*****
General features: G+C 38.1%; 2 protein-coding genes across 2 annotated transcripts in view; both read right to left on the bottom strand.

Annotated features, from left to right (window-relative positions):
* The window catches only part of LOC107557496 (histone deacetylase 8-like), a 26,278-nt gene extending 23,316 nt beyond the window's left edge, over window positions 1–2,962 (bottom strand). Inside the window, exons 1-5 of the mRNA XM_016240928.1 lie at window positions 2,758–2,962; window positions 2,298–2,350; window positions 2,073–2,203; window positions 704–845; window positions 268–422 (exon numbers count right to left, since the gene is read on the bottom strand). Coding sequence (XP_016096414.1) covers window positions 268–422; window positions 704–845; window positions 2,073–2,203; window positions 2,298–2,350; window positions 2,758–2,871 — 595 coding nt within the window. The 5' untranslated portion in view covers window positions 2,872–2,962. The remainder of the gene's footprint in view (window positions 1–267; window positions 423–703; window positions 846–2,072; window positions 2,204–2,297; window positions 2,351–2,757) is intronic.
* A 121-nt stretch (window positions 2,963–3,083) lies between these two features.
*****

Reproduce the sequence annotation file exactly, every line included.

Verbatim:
General features: G+C 38.1%; 2 protein-coding genes across 2 annotated transcripts in view; both read right to left on the bottom strand.

Annotated features, from left to right (window-relative positions):
* The window catches only part of LOC107557496 (histone deacetylase 8-like), a 26,278-nt gene extending 23,316 nt beyond the window's left edge, over window positions 1–2,962 (bottom strand). Inside the window, exons 1-5 of the mRNA XM_016240928.1 lie at window positions 2,758–2,962; window positions 2,298–2,350; window positions 2,073–2,203; window positions 704–845; window positions 268–422 (exon numbers count right to left, since the gene is read on the bottom strand). Coding sequence (XP_016096414.1) covers window positions 268–422; window positions 704–845; window positions 2,073–2,203; window positions 2,298–2,350; window positions 2,758–2,871 — 595 coding nt within the window. The 5' untranslated portion in view covers window positions 2,872–2,962. The remainder of the gene's footprint in view (window positions 1–267; window positions 423–703; window positions 846–2,072; window positions 2,204–2,297; window positions 2,351–2,757) is intronic.
* A 121-nt stretch (window positions 2,963–3,083) lies between these two features.